In Hilchos Ishus 1:2, the Rambam writes:
לִקּוּחִין אֵלּוּ מִצְוַת עֲשֵׂה שֶׁל תּוֹרָה הֵם. וּבְאֶחָד מִשְּׁלֹשָׁה דְּבָרִים אֵלּוּ הָאִשָּׁה נִקְנֵית. בְּכֶסֶף. אוֹ בִּשְׁטָר. אוֹ בְּבִיאָה. בְּבִיאָה וּבִשְׁטָר מֵהַתּוֹרָה. וּבְכֶסֶף מִדִּבְרֵי סוֹפְרִים.
And taking a wife as such is a positive commandment of the Torah. And a woman is acquired through three means: money, a contract, or through intercourse. Marriage through intercourse and by contract is from the Torah, and by money is from the words of the Scribes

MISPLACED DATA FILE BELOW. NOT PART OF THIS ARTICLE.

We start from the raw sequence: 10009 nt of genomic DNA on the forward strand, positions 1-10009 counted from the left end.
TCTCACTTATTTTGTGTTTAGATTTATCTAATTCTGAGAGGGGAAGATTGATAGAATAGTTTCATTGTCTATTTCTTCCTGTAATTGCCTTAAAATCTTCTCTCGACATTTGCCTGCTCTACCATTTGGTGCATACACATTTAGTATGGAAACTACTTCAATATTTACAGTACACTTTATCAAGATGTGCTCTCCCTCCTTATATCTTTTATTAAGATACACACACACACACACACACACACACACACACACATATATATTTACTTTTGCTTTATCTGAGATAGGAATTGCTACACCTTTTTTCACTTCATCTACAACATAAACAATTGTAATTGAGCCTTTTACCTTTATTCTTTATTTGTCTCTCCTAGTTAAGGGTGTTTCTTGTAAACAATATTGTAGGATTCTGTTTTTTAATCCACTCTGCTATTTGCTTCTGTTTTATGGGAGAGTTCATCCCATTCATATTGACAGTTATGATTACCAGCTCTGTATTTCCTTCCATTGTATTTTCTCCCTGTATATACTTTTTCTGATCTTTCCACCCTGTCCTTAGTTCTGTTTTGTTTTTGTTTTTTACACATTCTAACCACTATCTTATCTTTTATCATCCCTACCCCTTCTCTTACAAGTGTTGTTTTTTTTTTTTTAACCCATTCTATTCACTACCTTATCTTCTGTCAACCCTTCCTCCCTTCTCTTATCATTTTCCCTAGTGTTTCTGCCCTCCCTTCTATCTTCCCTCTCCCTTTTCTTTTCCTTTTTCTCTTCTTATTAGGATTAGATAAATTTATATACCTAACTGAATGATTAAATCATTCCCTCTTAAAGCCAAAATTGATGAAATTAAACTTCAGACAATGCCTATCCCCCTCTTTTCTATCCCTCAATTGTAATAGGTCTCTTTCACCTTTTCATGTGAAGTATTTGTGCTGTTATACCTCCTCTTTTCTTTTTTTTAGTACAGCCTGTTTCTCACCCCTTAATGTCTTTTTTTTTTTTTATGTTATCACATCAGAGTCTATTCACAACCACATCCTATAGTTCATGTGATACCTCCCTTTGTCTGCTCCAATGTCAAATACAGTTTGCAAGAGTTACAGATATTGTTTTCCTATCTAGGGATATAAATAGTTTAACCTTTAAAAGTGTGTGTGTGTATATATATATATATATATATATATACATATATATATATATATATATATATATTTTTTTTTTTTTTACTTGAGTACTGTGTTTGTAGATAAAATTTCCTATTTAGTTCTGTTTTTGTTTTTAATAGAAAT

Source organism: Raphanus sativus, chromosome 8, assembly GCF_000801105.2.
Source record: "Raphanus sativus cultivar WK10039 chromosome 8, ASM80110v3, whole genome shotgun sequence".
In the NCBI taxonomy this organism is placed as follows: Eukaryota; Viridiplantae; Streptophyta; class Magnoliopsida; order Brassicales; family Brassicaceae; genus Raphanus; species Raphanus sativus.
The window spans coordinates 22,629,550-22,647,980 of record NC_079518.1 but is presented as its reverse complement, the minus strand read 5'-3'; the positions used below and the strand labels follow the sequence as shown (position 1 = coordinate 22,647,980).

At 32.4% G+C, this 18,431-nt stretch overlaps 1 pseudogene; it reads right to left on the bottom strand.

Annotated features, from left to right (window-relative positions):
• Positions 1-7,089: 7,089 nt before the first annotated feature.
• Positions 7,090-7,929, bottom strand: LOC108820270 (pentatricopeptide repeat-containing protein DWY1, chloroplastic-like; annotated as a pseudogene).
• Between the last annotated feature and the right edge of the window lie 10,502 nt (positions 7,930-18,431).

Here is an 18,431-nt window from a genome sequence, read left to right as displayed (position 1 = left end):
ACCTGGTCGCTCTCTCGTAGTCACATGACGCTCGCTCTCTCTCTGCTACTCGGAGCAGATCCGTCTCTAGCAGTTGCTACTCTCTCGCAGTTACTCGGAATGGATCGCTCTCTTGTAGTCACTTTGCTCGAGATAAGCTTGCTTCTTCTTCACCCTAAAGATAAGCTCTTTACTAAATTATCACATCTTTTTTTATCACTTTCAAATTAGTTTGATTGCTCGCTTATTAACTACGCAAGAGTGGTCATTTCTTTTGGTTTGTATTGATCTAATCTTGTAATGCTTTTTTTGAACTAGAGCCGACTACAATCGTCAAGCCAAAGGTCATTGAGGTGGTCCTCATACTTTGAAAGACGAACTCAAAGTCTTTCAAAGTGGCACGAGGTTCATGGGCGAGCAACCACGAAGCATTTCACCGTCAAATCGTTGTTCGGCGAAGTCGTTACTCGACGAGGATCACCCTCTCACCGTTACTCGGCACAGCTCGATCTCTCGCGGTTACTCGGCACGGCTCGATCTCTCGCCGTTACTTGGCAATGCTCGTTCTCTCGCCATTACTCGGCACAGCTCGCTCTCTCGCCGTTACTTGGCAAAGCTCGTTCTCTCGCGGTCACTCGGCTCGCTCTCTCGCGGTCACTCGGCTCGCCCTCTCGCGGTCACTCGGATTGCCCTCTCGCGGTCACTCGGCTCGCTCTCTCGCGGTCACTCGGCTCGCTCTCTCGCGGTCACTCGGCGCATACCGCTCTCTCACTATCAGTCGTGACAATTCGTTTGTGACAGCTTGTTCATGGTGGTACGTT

They explain that the Rambam distinguishes between laws that are clearly written in the Torah (or are derived from a straightforward reading of the Torah) and those laws that are derived from some of the hermeneutic devices applied by the Sages. Halakhot derived in that manner are referred to by the Rambam as divrei soferim even though they have the same level of seriousness and severity as laws that are clearly learned from the Torah.
My question TL;DR:
Why did the the Rambam say shtar is from the Torah if (like kesef) it ALSO requires a limmud?
Namely, if shtar is not explicitly written in the Torah and its acceptability is learnt out via a hekesh ("ויצאה והיתה" Kiddushin 9b ) AND following the opinions that hekesh is considered to be a part of one of the 13 Hermeneutical principles (see "במנין המידות" in this link), why didn't the Rambam also say shtar is "divrei sofrim?"